|Progressive Calendar 01.24.12 /2||<– Date –> <– Thread –>|
|From: David Shove (shove001umn.edu)|
|Date: Tue, 24 Jan 2012 05:05:14 -0800 (PST)|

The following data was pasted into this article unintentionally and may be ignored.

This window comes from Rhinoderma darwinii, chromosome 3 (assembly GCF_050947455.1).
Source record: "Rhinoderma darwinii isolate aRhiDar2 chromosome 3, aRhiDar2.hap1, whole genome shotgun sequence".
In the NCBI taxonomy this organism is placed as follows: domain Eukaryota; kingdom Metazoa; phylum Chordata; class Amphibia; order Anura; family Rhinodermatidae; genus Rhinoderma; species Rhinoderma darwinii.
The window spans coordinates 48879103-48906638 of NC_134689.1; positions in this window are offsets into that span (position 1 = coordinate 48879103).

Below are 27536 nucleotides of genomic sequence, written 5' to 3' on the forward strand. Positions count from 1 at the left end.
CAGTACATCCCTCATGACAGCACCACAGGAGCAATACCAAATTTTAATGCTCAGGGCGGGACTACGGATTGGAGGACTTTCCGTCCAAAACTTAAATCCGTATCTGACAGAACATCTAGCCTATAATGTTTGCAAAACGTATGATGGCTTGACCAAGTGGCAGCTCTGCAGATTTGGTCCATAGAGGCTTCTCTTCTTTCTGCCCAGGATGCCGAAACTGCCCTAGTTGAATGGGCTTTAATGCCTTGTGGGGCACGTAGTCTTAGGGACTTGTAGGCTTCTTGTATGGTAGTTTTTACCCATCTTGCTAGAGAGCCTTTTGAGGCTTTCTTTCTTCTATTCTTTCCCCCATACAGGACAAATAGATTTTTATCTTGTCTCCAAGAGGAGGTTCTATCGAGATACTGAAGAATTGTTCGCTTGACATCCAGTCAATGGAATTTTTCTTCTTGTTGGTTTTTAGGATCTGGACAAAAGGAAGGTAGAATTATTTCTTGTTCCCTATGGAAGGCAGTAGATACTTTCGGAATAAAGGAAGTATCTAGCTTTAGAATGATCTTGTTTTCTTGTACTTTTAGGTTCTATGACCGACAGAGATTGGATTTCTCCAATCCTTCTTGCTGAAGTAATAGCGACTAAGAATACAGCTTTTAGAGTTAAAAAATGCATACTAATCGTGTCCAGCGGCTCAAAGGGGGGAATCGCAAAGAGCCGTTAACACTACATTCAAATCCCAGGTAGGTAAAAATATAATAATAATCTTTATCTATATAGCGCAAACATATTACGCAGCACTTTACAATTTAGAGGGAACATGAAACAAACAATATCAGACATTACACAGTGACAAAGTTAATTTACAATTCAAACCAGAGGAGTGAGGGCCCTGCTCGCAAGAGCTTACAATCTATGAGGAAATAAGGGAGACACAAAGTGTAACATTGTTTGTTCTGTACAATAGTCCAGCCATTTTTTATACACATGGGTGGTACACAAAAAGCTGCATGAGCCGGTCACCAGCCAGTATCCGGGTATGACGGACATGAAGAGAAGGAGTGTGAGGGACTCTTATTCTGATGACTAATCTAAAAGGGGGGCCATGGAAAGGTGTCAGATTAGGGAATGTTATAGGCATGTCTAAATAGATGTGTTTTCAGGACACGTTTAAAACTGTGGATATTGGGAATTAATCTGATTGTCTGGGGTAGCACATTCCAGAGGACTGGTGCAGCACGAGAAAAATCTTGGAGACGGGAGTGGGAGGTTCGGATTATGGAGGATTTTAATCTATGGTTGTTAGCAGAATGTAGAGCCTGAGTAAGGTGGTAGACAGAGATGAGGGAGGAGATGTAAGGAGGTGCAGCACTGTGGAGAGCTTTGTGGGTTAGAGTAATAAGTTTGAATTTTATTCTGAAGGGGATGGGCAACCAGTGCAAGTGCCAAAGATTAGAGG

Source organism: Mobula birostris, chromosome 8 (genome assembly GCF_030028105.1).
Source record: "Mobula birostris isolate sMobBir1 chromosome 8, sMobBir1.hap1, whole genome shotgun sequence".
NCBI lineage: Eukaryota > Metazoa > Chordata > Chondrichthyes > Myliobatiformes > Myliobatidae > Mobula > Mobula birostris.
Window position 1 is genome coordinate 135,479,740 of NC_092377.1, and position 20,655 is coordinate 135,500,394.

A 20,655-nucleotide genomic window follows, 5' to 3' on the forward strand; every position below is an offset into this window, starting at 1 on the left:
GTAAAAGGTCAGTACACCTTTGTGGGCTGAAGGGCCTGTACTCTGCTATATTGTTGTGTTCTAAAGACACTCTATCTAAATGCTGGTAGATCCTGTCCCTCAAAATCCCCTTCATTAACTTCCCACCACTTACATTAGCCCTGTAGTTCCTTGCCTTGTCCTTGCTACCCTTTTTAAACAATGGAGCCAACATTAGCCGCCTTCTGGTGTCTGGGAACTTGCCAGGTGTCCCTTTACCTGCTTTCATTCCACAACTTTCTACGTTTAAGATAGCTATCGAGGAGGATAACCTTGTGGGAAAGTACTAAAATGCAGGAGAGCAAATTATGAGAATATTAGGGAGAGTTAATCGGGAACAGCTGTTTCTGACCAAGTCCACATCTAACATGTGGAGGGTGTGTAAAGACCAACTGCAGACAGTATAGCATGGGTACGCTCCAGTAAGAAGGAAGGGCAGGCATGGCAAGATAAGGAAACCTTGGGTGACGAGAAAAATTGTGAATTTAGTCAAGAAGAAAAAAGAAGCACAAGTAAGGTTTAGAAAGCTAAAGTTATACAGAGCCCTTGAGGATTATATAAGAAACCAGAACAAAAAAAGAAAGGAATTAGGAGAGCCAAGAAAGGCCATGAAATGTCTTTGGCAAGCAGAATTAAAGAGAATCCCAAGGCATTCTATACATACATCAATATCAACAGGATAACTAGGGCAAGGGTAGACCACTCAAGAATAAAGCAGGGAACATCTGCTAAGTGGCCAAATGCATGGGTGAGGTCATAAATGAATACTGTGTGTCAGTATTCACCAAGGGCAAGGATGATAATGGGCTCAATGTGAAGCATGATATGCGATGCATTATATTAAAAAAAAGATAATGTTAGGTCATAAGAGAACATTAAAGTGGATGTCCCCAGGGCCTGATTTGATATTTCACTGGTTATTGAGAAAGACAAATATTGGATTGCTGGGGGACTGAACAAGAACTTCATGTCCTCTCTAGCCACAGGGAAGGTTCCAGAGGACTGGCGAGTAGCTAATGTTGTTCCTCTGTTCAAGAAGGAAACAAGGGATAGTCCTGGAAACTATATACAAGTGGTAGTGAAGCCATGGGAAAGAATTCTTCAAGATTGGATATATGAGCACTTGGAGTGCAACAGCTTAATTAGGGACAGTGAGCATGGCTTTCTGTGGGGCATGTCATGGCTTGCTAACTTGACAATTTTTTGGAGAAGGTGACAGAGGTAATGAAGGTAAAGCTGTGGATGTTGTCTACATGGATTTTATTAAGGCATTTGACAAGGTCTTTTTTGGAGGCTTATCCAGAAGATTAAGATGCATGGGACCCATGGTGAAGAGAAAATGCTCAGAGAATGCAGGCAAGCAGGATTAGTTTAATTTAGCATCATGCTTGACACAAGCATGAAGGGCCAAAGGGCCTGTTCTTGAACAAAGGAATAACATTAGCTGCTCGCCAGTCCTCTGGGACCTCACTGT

*P R O G R E S S I V E C A L E N D A R 01.24.12* 1. Occupy/Capitol 1.24 12noon 2. Nygaard/economics 1.24 5pm 3. Kumin poetry 1.24 6:30pm 4. Money series 1.24 7pm Tues & Wed 5. Mizna - Arabic language classes 2.01+ 6. Bill Quigley - Ten steps for radical revolution in the US 7. Robert Sward - Uncle Dog: The Poet at 9 8. William Comisky - Base base (haiku) --------1 of 8-------- From: WAMM Occupy/Capitol 1.24 12noon Occupy the Capitol Rally: Stop the Attacks on Poor and Working People! Tuesday, January 24, Noon to 1:00 p.m. Minnesota State Capitol, 75 Dr. Martin Luther King Jr., Boulevard, St. Paul. Join others at the capitol on the first day of the 2012 Legislative Session to unite and fight against any attacks or cuts on poor and working people that the politicians want to bring forward. Last year the politicians made big cuts to education, health care and Emergency Assistance. Worst of all was the huge attacks on people with disabilities. This year, the politicians tell us that there is a surplus. While politicians have helped the rich to amass more and more wealth, they've consistently taken away from the poor, including people of color, single mothers, people with disabilities, public school students, immigrants and many others. Join others to say, “give back the surplus you took from poor and working people! Tax the rich! Stop the Cuts! Give us the living wage jobs or income we need to care for our loved ones!” Organized by: the Minnesota Coalition for a People’s Bailout (MCPB) and the Welfare Rights Committee (WRC). FFI: Call 612-822-8020. --------2 of 8-------- From: Eric Angell Nygaard/economics 1.24 5pm "Making Sense of Economics in the News" how well can you interpret economic information? local media analyst Jeff Nygaard of Nygaard Notes shares how professional journalism, partly due to the general crisis in journalism, is failing to educate the public on matters of economic news. Nygaard pays close attention to how journalists treat political candidates' claims about economics, and, about the need for relevant and accurate fact-checking. hosted by "People's Economist" Karen Redleaf. SPNN 15 viewers: "Our World In Depth" cablecasts on St. Paul Neighborhood Network (SPNN) Channel 15 on Tuesdays at 5pm, midnight and Wednesday mornings at 10am, after DemocracyNow! Households with basic cable may watch. ** TODAY, Tues, 1/24, @ 5pm & midnight + Wed, 1/25, 10am --------3 of 8-------- From: patty pattypax [at] earthlink.net via justcomm.org Kumin poetry 1.24 6:30pm This Tuesday, Jan. 24, we will be reading the poetry of Maxine Kumin. If you don't have a book, just look up some of her poetry on this. I heard her interviewed by Garrison Kiellor on New Year's Eve of this year as one of the people he has had on his past shows. I liked her very much so decided to learn more about her by reading her poetry. Next Tuesday, Jan.31, is our Little Book of the Odd Month Club and we are reading a book by poet and writer, Mark Dody, called Heaven's Coast. Pax Salons ( http://justcomm.org/pax-salon )are held (unless otherwise noted in advance): Tuesdays, 6:30 to 8:30 pm. Mad Hatter's Tea House, 943 W 7th, St Paul, MN Salons are free but donations encouraged for program and treats. Call 651-227-3228 or 651-227-2511 for information. --------4 of 8-------- From: Richard Kotlarz Money series 1.24 7pm Tues & Wed Announcing: Conversational and Class Offerings on “MONEY” - Winter/Spring of 2012 Location: Macalester College, Saint Paul, MN • What is the real story behind all the bad economic news? • Why are we not richer by our burgeoning tangible wealth, instead of poorer by a snowballing financial “debt”? • How could it be that an innocent child born in the U.S. today is already, according to the “experts,” a quarter-million dollars in “debt”? When did newborn babies borrow this money? How are they supposed to “repay” it? Is their future mortgaged before it starts? Has “original debt” replaced “original sin”? • If every dollar in circulation is “borrowed” into existence through “loans” from private banks, where does the money to pay the “interest” come from? • After a century of explosive growth in real economic activity, why have we not grown out of our “debt”? Is there a perverse logic built into the system that is causing us to grow into it our “debt”? • Why in the last century have family farmers been forced off the land by financial foreclosure, or threat of foreclosure, until now those living on the farm comprise less that two-percent of the population? • What is this “debt” burden doing in real terms to our civilization, our earth, ourselves? What is “debt” anyway? What is its effect on the psyche of generations growing up in saturation of its financial demands, ecological devastation and social disintegration? • If I am well-educated, working hard and “playing by the rules” in the “richest country on earth,” why can I not pay my bills and/or why am I perpetually in debt? • Has fear of financial destitution replaced fear of dying as the most dreaded eventuality in people’s lives? • Is there hope? These and many other monetary riddles haunt our post-modern world. Indeed, they are increasingly experienced as threatening the viability of our personal lives, the existence of civilization, and even the continuation of life on earth itself. Can we get a perspective on this? Can we turn a corner? Is there a vision on the other side? These questions and more will be explored in two separate series of two-hour evening sessions that will meet every week on Tuesday and Wednesday, respectively. Tuesday session: Money, Society and the Spirit This is conceived of as a discussion that will introduce the attendee to the way money originates and how, generally, the financial order, political life and civilized culture arises from that process. From there we will explore money and economy along whatever avenues of inquiry are of interest to those attending. All are welcome, whether having attended a previous session or not. The tenor of Tuesday’s conversation session will be informal. It will start at 7 pm (promptness is helpful), and end at 9 pm, or however long people want to stay and talk. Wednesday session: Deconstructing & Renewing the Economic Order For those interested in a more structured, rigorous and substantive learning experience, each Wednesday evening there will be a class that will offer specific content much in the manner of a college course, but without right answers, grades or accreditation. Nevertheless, there will be an emphasis on intellectual rigor and conversational discipline. In particular each attendee will be asked to set aside his or her previously acquired “financial sophistication,” and be ready to approach the subject with a clean slate. Holding forth on one’s opinions, ideologies or expertise about the financial order and will be strongly discouraged. This will be a serious exploration of “Money,” a topic that has so far bedeviled human experience, along new paths of inquiry. The first hour will be devoted to a lecture-presentation, and the second opened up to discussion based on what had been presented. Each class will have an announced topic or theme, and, as required, hand out material. The tenor of the Wednesday’s class session will more formal, and the importance of starting promptly (7 pm), and ending on time (9 pm), is emphasized. Regular attendance is strongly recommended, and any content missed can be covered in one-on-one or small-group discussions with the facilitators outside the class session. Those who wish to join in after the class sessions have started are welcome, but are encouraged to meet with a facilitator outside of class in preparation. We will be embarked upon a serious course of study, analysis and exploration, and it is crucial that a rigor of thought and discipline of discourse be observed. The rewards, we believe will be great. The Tuesday and Wednesday sessions are separate offerings, and it is not necessary to attend both. The facilitators are available outside of scheduled sessions for special consultation. Both classes are free, but there are costs, so donations will be gratefully accepted. We ask that those who attend and find the benefits of the sessions to be real seriously consider the gesture of making an offering at whatever level seems good. At the root of our work is a pay-it-forward spirit, and the ideal that we all benefit if we look to the needs of others, as we would appreciate others considering ours. Economically speaking, that is how we become visible to each other in an actual way that reaches beyond the merely theoretical or rhetorical. Monies or other resources received will be used with an eye toward ensuring that the unfolding public conversation and consciousness about “money” will continue. Experience suggests that we will have a wonderfully fruitful time. Location: Macalester College (Old Main, Room 009) 1600 Grand Avenue, Saint Paul, MN Dates & Times (Repeats every Tuesday/Wednesday, from January 24/25 through May 22/23, 2012): All sessions will convene from 7:00 to 9:00 pm: Money, Society & the Spirit Deconstructing & Renewing the Economic Order January 24, 31 January 25 February 7, 14, 21, 28 February 1, 8, 15, 22, 29 March 6, 13, 20, 27 March 7, 14, 21, 28 April 3, 10, 17, 24 April 4, 11, 18, 25 May 1, 8, 15, 22 May 2, 9, 16, 23 Facilitators: Richard Kotlarz: Richard is a seeker after the truth about money and the economic life, who has engaged in literally thousands of discussions on money-related topics with people from all walks of life, across the U.S., and in Canada and Europe. He is currently in the process of founding a monetary institute centered in the Twin Cities. Steven Gorg: Steven is a professional environmental engineer who has come to see that becoming truly conscious about money is the portal through which a meaningful and effective ecological and social transformation can be achieved. Richard and Steven have discovered that, concerning money, there is a story to be told and a vision to behold of which We the People are getting hardly even an inkling through conventional media, academic orthodoxy, or popular culture. Facilitator Contact Information: Richard Kotlarz – richkotlarz [at] gmail.com, 218-828-1366 Steve Gorg – stevegorg [at] stevegorg.com Offered under auspices of Experimental Community Education of the Twin Cities “The money system is society’s greatest dispenser of justice or injustice.” Alexander Del Mar, monetary historian --------5 of 8-------- From: Mizna Arabic language classes 2.01+ SIGN UP NOW FOR ARABIC LANGUAGE CLASSES Mizna's Arabic Language classes are just around the corner! Don't miss out on the chance to learn Arabic from two wonderful instructors, Sondes Douzi Wooldridge and Antoine Mefleh! Here's what a former student had to say: "I found the class incredibly helpful and well taught. At the least, the class was on par with a university. Of course, Sondes's teaching was marvelous!" --Jordan Falk Beginning February 1, Mizna will be offering three levels of spoken and written Arabic: Arabic I, II, and III. Our term has been lengthened to 12 weeks in order to allow time for mastery at each level. The classes will take place in the Mizna office in Northeast Minneapolis. Class size is limited to 12 students! Register now to secure your spot! Arabic Language I Instructor, Antoine Mefleh Wednesdays, February 1 through April 25, 2012 (12 weeks) 6:00 p.m. to 7:30 p.m. Arabic Language II Instructor, Sondes Douzi Wooldridge Thursdays, February 2 through April 26, 2012 (12 weeks) 5:15 p.m. to 6:45 p.m. Arabic Language III Instructor, Sondes Douzi Wooldridge Thursdays, February 2 to April 26, 2012 (12 weeks) 7:00 p.m. to 8:30 p.m. --------6 of 8-------- Ten Steps for Radical Revolution in the US by Bill Quigley Published on Monday, January 23, 2012 by Common Dreams “I am convinced that if we are to get on the right side of the world revolution, we as a nation must undergo a radical revolution of values.” --Dr. Martin Luther King, Jr. 1967 One. Human rights must be taken absolutely seriously. Every single person is entitled to dignity and human rights. No application needed. No exclusions at all. This is our highest priority. Two. We must radically reinvent contemporary democracy. Current systems are deeply corrupt and not responsive to the needs of people. Representatives chosen by money and influence govern by money and influence. This is unacceptable. Direct democracy by the people is now technologically possible and should be the rule. Communities must be protected whenever they advocate for self-determination, self-development and human rights. Dissent is essential to democracy; we pledge to help it flourish. Three. Corporations are not people and are not entitled to human rights. Amend the US Constitution so it is clear corporations do not have constitutional or human rights. We the people must cut them down to size and so democracy can regulate their size, scope and actions. Four. Leave the rest of the world alone. Cut US military spending by 75 percent and bring all troops outside the US home now. Defense of the US is a human right. Global offense and global police force by US military are not. Eliminate all nuclear and chemical and biological weapons. Stop allowing scare tactics to build up the national security forces at home. Stop the myth that the US is somehow special or exceptional and is entitled to act differently than all other nations. The US must re-join the global family of nations as a respectful partner. USA is one of many nations in the world. We must start acting like it. Five. Property rights, privilege, and money-making are not as important as human rights. When current property and privilege arrangements are not just they must yield to the demands of human rights. Money-making can only be allowed when human rights are respected. Exploitation is unacceptable. There are national and global poverty lines. We must establish national and global excess lines so that people and businesses with extra houses, cars, luxuries, and incomes share much more to help everyone else be able to exercise their basic human rights to shelter, food, education and healthcare. If that disrupts current property, privilege and money-making, so be it. Six. Defend our earth. Stop pollution, stop pipelines, stop new interstates, and stop destroying the land, sea, and air by extracting resources from them. Rebuild what we have destroyed. If corporations will not stop voluntarily, people must stop them. The very existence of life is at stake. We respect the human rights and human dignity of others and work for a world where love and wisdom and solidarity and respect prevail. Seven. Dramatically expand public spaces and reverse the privatization of public services. Quality public education, health and safety for all must be provided by transparent accountable public systems. Starving the state is a recipe for destroying social and economic human rights for everyone but the rich. Eight. Pull the criminal legal prison system up and out by its roots and start over. Cease the criminalization of drugs, immigrants, poor people and people of color. We are all entitled to be safe but the current system makes us less so and ruins millions of lives. Start over. Nine. The US was created based on two original crimes that must be confessed and made right. Reparations are owed to Native Americans because their land was stolen and they were uprooted and slaughtered. Reparations are owed to African Americans because they were kidnapped, enslaved and abused. The US has profited widely from these injustices and must make amends. Ten. Everyone who wants to work should have the right to work and earn a living wage. Any workers who want to organize and advocate for change in solidarity with others must be absolutely protected from recriminations from their employer and from their government. Finally, if those in government and those in power do not help the people do what is right, people seeking change must together exercise our human rights and bring about these changes directly. Dr. King and millions of others lived and worked for a radical revolution of values. We will as well. We respect the human rights and human dignity of others and work for a world where love and wisdom and solidarity and respect prevail. We expect those for whom the current unjust system works just fine will object and oppose and accuse people seeking dramatic change of being divisive and worse. That is to be expected because that is what happens to all groups which work for serious social change. Despite that, people will continue to go forward with determination and purpose to bring about a radical revolution of values in the USA. Bill Quigley is Associate Director of the Center for Constitutional Rights and a law professor at Loyola University New Orleans. He is a Katrina survivor and has been active in human rights in Haiti for years. He volunteers with the Institute for Justice and Democracy in Haiti (IJDH) and the Bureau de Avocats Internationaux (BAI) in Port au Prince. Contact Bill at quigley77 [at] gmail.com --------7 of 8-------- Robert Sward UNCLE DOG: THE POET AT 9 I did not want to be old Mr. Garbage man, but uncle dog who rode sitting beside him. Uncle dog had always looked to me to be truck-strong wise-eyed, a cur-like Ford Of a dog. I did not want to be Mr. Garbage man because all he had was cans to do. Uncle dog sat there me-beside-him emptying nothing. Barely even looking from garbage side to side: Like rich people in the backseats of chauffeur-cars, only shaggy in an unwagging tall-scrawny way. Uncle dog belonged any just where he sat, but old Mr. Garbage man had to stop at every single can. I thought. I did not want to be Mr. Everybody calls them that first. A dog is said, Dog! Or by name. I would rather be called Rover than Mr. And sit like a tough smart mongrel beside a garbage man. Uncle dog always went to places unconcerned, without no hurry. Independent like some leashless Toot. Honorable among scavenger can-picking dogs. And with a bitch at every other can. And meat: His for the barking. Oh, I wanted to be uncle dog—sharp, high fox- eared, cur-Ford truck-faced With his pick of the bones. A doing, truckman’s dog and not a simple child-dog Nor friend to man, but an uncle traveling, and to himself— and a bitch at every second can. --------8 of 8-------- BASE BASE Republican or Democrat: our loss, they both work for the same base. -William M Comisky ------------------------------------------------------------------------------------------------------------------------------------------------------------------------ Shove Trove